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The effect of known cardiovascular risk factors on carotid-femoral pulse wave velocity in school-aged children: a population based twin study

McCloskey, K., Sun, C., Pezic, A., Cochrane, J., Morley, R., Vuillermin, P., Burgner, D., Dwyer, T. and Ponsonby, A-L. 2014, The effect of known cardiovascular risk factors on carotid-femoral pulse wave velocity in school-aged children: a population based twin study, Journal of developmental origins of health and disease, vol. 5, no. 4, pp. 307-313, doi: 10.1017/S2040174414000282.

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Title The effect of known cardiovascular risk factors on carotid-femoral pulse wave velocity in school-aged children: a population based twin study
Author(s) McCloskey, K.
Sun, C.
Pezic, A.
Cochrane, J.
Morley, R.
Vuillermin, P.
Burgner, D.
Dwyer, T.
Ponsonby, A-L.
Journal name Journal of developmental origins of health and disease
Volume number 5
Issue number 4
Start page 307
End page 313
Total pages 7
Publisher Cambridge University Press
Place of publication Cambridge, Eng.
Publication date 2014-08
ISSN 2040-1752
Keyword(s) cardiovascular risk factors
endothelial dysfunction
fetal origins cardiovascular disease
pulse wave velocity
twin studies
Science & Technology
Life Sciences & Biomedicine
Public, Environmental & Occupational Health
Summary Childhood cardiovascular risk factors affect vascular function long before overt cardiovascular disease. Twin studies provide a unique opportunity to examine the influence of shared genetic and environmental influences on childhood cardiovascular function. We examined the relationship between birth parameters, markers of adiposity, insulin resistance, lipid profile and blood pressure and carotid-femoral pulse wave velocity (PWV), a validated non-invasive measure of arterial stiffness in a healthy cohort of school-aged twin children. PWV was performed on a population-based birth cohort of 147 twin pairs aged 7-11 years. Fasting blood samples, blood pressure and adiposity measures were collected concurrently. Mixed linear regression models were used to account for twin clustering, within- and between-twin pair associations. There were positive associations between both markers of higher adiposity, insulin resistance, elevated triglycerides and PWV, which remained significant after accounting for twin birth-set clustering. There was a positive association between both diastolic and mean arterial blood pressure and PWV in within-pair analysis in dizygotic, but not monozygotic twins, indicating genetic differences evident in dizygotic not monozygotic twins may affect these associations. Increased blood pressure, triglycerides and other metabolic markers are associated with increased PWV in school-aged twins. These results support both the genetic and environmental contribution to higher PWV, as a marker of arterial stiffness, and reiterate the importance of preventing metabolic syndrome from childhood.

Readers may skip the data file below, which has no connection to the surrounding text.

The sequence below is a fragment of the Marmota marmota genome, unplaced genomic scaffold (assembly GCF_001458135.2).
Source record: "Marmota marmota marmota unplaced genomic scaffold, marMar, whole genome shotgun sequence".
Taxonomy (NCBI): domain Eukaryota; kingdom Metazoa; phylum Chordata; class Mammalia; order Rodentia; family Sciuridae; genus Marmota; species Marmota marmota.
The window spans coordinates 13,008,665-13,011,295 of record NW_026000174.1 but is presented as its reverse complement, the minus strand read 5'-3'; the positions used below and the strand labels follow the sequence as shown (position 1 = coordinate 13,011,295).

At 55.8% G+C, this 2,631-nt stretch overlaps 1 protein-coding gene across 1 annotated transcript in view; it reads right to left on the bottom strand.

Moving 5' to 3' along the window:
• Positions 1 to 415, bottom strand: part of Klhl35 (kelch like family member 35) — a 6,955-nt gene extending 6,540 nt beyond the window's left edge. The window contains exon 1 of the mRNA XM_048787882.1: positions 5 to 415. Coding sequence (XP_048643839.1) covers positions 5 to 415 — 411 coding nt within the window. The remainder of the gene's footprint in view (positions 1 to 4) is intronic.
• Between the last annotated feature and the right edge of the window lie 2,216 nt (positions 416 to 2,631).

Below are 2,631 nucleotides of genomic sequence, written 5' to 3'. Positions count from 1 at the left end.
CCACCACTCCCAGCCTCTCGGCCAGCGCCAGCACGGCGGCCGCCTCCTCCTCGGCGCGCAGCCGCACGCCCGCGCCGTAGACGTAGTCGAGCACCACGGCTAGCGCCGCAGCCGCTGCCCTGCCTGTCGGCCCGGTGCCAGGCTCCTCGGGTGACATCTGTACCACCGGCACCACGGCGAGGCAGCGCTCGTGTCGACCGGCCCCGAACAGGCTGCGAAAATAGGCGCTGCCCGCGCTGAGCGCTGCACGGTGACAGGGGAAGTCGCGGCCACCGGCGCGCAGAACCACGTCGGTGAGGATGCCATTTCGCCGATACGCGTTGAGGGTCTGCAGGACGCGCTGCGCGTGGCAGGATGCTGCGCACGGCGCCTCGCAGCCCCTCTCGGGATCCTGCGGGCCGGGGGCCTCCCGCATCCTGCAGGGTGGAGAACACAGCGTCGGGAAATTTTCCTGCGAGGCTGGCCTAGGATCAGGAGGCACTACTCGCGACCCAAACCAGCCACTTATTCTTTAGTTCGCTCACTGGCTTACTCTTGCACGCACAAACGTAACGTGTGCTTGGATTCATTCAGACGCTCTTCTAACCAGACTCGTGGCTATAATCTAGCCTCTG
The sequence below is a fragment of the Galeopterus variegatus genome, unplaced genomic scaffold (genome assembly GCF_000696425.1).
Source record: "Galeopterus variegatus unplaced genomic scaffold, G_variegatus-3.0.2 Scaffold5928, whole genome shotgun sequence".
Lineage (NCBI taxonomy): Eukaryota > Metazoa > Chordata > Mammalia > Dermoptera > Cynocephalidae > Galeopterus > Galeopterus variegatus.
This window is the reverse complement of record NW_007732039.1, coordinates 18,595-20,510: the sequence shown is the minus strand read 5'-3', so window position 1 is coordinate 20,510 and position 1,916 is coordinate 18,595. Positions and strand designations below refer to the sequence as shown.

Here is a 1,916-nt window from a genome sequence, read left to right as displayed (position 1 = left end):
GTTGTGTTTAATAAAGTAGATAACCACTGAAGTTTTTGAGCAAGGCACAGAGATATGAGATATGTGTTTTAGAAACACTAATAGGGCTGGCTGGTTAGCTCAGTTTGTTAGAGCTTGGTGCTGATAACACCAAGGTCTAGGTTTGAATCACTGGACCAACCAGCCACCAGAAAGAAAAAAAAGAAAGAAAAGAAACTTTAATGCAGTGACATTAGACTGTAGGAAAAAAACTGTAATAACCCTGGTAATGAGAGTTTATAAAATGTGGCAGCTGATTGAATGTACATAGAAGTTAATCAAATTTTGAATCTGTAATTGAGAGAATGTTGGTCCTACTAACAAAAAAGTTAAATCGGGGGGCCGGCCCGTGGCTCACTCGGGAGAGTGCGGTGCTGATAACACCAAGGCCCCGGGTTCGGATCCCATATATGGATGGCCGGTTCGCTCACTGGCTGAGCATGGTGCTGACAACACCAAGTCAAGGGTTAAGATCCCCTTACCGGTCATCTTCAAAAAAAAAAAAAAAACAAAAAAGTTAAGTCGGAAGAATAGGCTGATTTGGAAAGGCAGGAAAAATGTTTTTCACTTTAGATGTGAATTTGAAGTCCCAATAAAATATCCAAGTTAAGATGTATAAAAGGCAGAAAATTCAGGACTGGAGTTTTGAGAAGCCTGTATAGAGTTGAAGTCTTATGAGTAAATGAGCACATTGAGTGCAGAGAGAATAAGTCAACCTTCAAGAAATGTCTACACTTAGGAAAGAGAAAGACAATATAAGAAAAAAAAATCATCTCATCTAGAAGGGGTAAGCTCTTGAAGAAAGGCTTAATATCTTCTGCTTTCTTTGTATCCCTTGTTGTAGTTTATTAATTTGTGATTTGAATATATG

Language eng
DOI 10.1017/S2040174414000282
Field of Research 119999 Medical and Health Sciences not elsewhere classified
Socio Economic Objective 929999 Health not elsewhere classified
HERDC Research category C1 Refereed article in a scholarly journal
ERA Research output type C Journal article
Copyright notice ©2014, Cambridge University Press
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Document type: Journal Article
Collection: School of Medicine
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